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The Civilian Conservation Corps (CCC)

[Photo]
FDR eating at a CCC Camp
Photo courtesy of the Shenandoah National Park, NPS

The Civilian Conservation Corps (CCC) was established on March 19, 1933, by U.S. President Franklin D. Roosevelt as a New Deal program to aid young men from unemployed families during the Great Depression. In President Roosevelt’s message to Congress on March 21, 1933, the president stated:

"I have proposed the creation of a civilian conservation corps to be used in simple work, confirming itself to forestry, preservation of soil erosion, flood control, and similar projects…Control of such work can be carried on by the executing machinery of the Department of Labor, Agriculture, War and the Interior,..."

[Photo] CCC work crew
Photo courtesy of the Shenandoah National Park, NPS

Executive Order 6106 took effect in April 1933, ten days after President Roosevelt’s address to Congress. The organization established was technically called “Emergency Conservation Work.” The phrase Roosevelt used in his speech to Congress, however, the Civilian Conservation Corps, was more frequently used and is the name by which the organization is referred to today. The CCC received 10 million dollars from the national treasury, and was operated under the direction of Robert Fechner, along with an advisory council.

The program, placed under the overall jurisdiction of the Department of Interior under Secretary Harold L. Ickes, became one of the most popular New Deal programs, operating throughout the United States and its territories. A separate Indian Division aided Native Americans on the reservations and numbered roughly 77,000. More than 2 million men served in the CCC before Congress abolished the program in 1942, when America’s recent entry into World War II demanded manpower for the armed forces. Young men were put to work building roads, erosion dams, fighting fires, planting trees and landscaping National Parks. The CCC employed men between the ages of 18 and 25 for 6 month periods. Later Congress changed the age limit to 17 to 28 years old. Initially the organized unions opposed the idea as they feared skilled competition during the hard times of the Great Depression, when many union members were unemployed. The training provided in the CCC camps, however, did not compete with the established unions, although forestry training and educational opportunities were made available. The CCC was run on quasi-military lines. Day would begin at the CCC camps with a bugle call at 6:00am, and work began at 7:45am. The men worked 40 hours a week and had time for sports and classes in the late afternoon. A portion of every man’s salary in the CCC was sent home to their families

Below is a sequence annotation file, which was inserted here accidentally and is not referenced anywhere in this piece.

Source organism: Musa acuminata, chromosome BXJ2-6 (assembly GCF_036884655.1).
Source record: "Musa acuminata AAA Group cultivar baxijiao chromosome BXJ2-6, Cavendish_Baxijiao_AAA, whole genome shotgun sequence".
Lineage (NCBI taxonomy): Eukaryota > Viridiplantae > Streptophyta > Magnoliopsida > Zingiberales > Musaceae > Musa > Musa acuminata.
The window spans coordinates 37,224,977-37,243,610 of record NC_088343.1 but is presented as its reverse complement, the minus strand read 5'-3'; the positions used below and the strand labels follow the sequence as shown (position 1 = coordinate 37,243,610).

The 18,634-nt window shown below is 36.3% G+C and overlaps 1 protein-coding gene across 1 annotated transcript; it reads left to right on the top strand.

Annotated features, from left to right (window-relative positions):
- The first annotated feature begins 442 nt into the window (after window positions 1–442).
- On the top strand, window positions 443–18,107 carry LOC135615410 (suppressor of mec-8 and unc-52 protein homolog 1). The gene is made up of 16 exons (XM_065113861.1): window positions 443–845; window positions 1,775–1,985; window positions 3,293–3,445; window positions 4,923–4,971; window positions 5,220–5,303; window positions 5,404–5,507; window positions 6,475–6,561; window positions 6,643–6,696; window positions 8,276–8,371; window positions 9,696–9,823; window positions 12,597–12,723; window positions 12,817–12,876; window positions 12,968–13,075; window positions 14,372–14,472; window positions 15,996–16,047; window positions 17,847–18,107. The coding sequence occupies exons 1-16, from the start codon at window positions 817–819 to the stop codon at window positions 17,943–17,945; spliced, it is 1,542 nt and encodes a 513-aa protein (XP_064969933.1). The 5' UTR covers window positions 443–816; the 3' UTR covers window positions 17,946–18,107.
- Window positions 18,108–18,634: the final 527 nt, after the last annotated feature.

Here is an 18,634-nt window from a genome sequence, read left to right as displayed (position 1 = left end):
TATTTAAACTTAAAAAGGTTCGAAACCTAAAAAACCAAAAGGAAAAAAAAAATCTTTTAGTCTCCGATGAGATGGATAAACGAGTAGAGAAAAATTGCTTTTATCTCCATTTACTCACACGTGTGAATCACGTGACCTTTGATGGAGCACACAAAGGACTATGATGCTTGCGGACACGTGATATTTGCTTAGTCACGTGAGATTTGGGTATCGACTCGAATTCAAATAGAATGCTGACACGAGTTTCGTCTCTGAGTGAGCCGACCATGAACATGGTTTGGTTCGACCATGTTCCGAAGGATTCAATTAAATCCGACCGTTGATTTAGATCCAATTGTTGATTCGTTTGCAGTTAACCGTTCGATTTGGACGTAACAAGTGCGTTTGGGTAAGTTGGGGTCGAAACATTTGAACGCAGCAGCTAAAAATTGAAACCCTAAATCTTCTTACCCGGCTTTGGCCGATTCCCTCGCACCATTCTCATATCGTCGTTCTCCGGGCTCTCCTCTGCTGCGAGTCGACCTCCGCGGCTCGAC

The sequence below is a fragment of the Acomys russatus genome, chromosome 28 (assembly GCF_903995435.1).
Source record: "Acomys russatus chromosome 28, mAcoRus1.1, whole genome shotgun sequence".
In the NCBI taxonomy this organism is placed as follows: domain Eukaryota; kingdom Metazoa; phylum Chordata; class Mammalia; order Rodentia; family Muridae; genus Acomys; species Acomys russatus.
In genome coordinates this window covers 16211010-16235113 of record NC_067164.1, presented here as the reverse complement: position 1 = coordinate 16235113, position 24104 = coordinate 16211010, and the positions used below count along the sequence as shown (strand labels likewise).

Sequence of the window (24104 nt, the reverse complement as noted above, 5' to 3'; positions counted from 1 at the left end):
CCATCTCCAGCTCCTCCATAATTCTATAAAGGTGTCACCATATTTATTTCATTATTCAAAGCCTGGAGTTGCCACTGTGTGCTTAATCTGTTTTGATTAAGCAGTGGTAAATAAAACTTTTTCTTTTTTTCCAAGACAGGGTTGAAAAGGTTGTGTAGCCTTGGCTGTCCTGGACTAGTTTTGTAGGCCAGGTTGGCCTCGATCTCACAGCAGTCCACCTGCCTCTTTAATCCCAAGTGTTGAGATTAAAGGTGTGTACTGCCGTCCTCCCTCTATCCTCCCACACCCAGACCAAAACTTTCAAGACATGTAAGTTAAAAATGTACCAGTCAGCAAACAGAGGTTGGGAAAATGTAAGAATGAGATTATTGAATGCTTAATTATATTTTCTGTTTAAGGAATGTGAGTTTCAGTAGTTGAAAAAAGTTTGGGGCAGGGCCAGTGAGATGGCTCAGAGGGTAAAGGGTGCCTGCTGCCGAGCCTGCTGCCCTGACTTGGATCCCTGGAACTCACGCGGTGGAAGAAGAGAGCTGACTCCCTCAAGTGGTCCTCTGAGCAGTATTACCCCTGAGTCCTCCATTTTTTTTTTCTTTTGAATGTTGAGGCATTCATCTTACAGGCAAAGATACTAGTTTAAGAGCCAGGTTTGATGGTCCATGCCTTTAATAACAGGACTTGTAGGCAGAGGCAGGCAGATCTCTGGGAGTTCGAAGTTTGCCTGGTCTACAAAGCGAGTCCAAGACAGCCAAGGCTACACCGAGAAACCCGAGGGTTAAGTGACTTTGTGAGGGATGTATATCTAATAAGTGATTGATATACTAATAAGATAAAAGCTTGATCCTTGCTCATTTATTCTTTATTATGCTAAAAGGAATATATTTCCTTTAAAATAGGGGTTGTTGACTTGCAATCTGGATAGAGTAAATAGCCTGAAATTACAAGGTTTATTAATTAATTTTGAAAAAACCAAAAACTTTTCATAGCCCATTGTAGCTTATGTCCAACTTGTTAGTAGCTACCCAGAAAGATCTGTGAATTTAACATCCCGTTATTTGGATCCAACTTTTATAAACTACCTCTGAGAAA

[Photo]
CCC Poster
Photo by Olivander via flickr used through creative commons license

The organization of the Civilian Conservation Corps reads like the plan for a bureaucratic labyrinth gone awry, but it worked, placing different Federal Departments in charge of different aspects of the program. The Labor Department initially enrolled unemployed young men into the program (eventually the CCC took over this role), and the camps the men lived in while working were operated by the Army, with reserve officers becoming camp directors. The war Department (later renamed the Department of Defense) was responsible for the physical conditioning of the men, transportation, camp construction, administration, and supplies. The Department of Agriculture was responsible for on-the-ground planning and execution of work projects in the national forests in the continental U.S., Puerto Rico, and Alaska, The Department of the Interior had a similar responsibility for the lands under its jurisdiction and for the CCC’s Native American enrollees.

Civilian Conservation Corp 75th Anniversary | Skyline Drive, Virginia
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